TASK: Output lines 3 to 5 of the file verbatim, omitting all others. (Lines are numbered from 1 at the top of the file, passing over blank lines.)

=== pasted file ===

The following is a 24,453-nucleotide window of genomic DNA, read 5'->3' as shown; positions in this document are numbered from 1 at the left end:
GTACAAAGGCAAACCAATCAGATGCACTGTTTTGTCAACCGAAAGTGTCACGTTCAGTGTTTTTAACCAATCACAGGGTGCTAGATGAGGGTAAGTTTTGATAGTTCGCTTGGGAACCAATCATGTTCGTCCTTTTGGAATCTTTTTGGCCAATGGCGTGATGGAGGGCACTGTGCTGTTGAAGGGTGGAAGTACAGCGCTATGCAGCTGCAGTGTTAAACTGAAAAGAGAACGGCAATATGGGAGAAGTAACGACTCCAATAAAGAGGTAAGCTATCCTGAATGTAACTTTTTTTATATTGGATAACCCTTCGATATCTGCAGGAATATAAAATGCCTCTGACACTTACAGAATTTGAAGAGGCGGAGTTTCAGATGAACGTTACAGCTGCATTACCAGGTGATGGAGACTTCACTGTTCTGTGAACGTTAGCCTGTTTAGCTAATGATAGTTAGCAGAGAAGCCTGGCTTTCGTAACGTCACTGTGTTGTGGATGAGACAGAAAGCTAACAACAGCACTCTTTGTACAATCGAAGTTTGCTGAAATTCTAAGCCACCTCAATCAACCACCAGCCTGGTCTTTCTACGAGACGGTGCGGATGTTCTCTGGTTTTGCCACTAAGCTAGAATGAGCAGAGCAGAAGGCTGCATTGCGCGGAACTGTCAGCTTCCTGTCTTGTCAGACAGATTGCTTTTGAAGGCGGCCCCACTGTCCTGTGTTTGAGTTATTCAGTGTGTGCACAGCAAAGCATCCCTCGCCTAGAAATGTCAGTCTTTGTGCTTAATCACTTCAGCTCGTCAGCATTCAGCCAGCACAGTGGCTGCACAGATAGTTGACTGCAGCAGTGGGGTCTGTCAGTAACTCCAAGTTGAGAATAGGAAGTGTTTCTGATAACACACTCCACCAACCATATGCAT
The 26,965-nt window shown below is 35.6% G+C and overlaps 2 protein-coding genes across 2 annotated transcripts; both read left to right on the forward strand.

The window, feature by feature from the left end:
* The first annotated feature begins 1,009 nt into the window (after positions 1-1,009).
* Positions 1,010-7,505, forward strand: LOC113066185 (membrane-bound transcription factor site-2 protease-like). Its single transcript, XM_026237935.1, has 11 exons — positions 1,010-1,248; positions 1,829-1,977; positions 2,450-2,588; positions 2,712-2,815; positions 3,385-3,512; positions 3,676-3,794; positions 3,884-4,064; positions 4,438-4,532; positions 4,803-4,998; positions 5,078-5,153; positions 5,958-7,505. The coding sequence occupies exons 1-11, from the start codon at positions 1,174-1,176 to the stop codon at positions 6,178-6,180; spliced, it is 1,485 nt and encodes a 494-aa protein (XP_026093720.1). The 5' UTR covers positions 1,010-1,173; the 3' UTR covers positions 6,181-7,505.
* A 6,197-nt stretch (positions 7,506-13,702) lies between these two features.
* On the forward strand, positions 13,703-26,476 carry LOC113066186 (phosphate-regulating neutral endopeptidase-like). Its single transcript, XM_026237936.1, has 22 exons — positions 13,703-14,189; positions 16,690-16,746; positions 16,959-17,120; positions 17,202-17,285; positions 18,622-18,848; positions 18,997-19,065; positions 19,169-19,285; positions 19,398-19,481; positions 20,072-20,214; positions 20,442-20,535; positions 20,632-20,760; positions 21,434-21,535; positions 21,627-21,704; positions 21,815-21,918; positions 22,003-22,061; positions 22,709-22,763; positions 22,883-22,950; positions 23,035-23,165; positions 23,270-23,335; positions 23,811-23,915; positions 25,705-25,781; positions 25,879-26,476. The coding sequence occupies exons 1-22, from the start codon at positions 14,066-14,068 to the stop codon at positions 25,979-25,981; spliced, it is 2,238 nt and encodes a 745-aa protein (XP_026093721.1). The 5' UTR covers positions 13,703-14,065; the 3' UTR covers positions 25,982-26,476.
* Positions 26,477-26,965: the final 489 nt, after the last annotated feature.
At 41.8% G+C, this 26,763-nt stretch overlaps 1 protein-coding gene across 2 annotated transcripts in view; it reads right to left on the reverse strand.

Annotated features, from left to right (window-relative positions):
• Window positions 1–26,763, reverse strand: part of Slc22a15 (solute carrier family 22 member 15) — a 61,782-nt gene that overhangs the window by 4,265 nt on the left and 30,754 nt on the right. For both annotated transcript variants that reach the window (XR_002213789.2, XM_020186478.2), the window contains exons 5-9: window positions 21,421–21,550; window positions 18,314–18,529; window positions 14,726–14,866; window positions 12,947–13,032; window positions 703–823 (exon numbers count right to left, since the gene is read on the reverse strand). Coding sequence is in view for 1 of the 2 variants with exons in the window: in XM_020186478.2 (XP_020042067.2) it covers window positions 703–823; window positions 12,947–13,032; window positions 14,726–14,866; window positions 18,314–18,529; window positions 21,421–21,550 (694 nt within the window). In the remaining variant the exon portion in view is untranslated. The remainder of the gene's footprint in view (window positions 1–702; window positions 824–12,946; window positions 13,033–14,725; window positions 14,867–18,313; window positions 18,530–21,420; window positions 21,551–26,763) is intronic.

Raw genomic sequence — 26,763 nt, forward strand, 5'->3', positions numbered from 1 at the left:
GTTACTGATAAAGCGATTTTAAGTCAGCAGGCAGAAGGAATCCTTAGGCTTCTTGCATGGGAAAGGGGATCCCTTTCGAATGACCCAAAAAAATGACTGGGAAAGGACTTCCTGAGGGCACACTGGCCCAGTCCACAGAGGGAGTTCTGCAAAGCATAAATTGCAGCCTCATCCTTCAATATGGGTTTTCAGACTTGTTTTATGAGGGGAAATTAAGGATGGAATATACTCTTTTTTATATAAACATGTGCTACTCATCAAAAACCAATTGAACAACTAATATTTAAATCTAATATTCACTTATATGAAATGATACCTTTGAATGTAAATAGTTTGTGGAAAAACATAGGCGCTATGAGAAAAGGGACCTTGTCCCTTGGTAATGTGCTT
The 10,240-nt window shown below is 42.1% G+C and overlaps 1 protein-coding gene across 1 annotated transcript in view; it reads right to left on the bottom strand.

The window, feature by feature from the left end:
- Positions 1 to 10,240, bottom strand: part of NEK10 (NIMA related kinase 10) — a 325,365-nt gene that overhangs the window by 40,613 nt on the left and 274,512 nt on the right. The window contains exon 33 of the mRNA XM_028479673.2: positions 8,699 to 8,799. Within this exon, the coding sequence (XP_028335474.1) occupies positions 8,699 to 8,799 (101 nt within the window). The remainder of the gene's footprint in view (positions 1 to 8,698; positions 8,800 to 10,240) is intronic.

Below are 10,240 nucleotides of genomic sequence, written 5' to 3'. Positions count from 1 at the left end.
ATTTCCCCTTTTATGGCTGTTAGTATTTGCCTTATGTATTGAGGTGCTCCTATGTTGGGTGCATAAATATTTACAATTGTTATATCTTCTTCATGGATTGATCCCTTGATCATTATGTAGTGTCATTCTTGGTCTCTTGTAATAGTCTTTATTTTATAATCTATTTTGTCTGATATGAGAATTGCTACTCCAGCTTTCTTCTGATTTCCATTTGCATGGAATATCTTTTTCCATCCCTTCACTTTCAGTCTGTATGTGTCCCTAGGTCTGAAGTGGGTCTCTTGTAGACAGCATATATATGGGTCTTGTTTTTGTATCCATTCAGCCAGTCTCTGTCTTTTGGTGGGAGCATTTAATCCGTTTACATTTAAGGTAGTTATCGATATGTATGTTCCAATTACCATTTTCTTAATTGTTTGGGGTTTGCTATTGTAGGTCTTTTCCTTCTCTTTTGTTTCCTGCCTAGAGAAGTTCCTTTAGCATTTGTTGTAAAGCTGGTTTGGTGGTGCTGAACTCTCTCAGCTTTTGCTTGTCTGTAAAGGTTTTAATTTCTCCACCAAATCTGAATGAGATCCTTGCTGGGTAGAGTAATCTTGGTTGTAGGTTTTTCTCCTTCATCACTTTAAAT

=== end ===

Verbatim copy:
The 26,965-nt window shown below is 35.6% G+C and overlaps 2 protein-coding genes across 2 annotated transcripts; both read left to right on the forward strand.

The window, feature by feature from the left end:
* The first annotated feature begins 1,009 nt into the window (after positions 1-1,009).